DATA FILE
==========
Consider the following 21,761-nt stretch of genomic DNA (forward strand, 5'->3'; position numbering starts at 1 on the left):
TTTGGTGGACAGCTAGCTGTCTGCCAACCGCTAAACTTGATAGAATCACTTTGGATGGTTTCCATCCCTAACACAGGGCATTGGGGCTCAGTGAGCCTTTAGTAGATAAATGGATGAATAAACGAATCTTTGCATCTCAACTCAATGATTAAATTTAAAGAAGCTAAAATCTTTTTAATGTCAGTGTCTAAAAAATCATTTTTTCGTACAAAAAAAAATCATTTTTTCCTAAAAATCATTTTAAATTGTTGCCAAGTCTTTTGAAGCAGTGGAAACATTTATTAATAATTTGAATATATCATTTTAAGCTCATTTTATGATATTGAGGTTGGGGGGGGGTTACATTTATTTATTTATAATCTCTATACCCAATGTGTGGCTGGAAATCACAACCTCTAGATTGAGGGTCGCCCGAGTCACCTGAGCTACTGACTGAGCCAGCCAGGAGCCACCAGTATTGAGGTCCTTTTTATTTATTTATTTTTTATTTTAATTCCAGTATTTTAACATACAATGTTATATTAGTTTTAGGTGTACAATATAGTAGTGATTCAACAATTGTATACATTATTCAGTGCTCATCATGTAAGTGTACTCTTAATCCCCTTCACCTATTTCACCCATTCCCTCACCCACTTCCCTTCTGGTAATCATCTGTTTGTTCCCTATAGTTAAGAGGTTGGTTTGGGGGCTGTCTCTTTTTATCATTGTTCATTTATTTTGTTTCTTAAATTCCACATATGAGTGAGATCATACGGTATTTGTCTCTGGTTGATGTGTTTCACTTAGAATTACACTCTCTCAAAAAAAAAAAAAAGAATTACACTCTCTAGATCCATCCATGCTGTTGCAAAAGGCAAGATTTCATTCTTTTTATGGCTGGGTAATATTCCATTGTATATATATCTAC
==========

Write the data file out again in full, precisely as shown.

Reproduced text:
Consider the following 21,761-nt stretch of genomic DNA (forward strand, 5'->3'; position numbering starts at 1 on the left):
TTTGGTGGACAGCTAGCTGTCTGCCAACCGCTAAACTTGATAGAATCACTTTGGATGGTTTCCATCCCTAACACAGGGCATTGGGGCTCAGTGAGCCTTTAGTAGATAAATGGATGAATAAACGAATCTTTGCATCTCAACTCAATGATTAAATTTAAAGAAGCTAAAATCTTTTTAATGTCAGTGTCTAAAAAATCATTTTTTCGTACAAAAAAAAATCATTTTTTCCTAAAAATCATTTTAAATTGTTGCCAAGTCTTTTGAAGCAGTGGAAACATTTATTAATAATTTGAATATATCATTTTAAGCTCATTTTATGATATTGAGGTTGGGGGGGGGTTACATTTATTTATTTATAATCTCTATACCCAATGTGTGGCTGGAAATCACAACCTCTAGATTGAGGGTCGCCCGAGTCACCTGAGCTACTGACTGAGCCAGCCAGGAGCCACCAGTATTGAGGTCCTTTTTATTTATTTATTTTTTATTTTAATTCCAGTATTTTAACATACAATGTTATATTAGTTTTAGGTGTACAATATAGTAGTGATTCAACAATTGTATACATTATTCAGTGCTCATCATGTAAGTGTACTCTTAATCCCCTTCACCTATTTCACCCATTCCCTCACCCACTTCCCTTCTGGTAATCATCTGTTTGTTCCCTATAGTTAAGAGGTTGGTTTGGGGGCTGTCTCTTTTTATCATTGTTCATTTATTTTGTTTCTTAAATTCCACATATGAGTGAGATCATACGGTATTTGTCTCTGGTTGATGTGTTTCACTTAGAATTACACTCTCTCAAAAAAAAAAAAAAGAATTACACTCTCTAGATCCATCCATGCTGTTGCAAAAGGCAAGATTTCATTCTTTTTATGGCTGGGTAATATTCCATTGTATATATATCTAC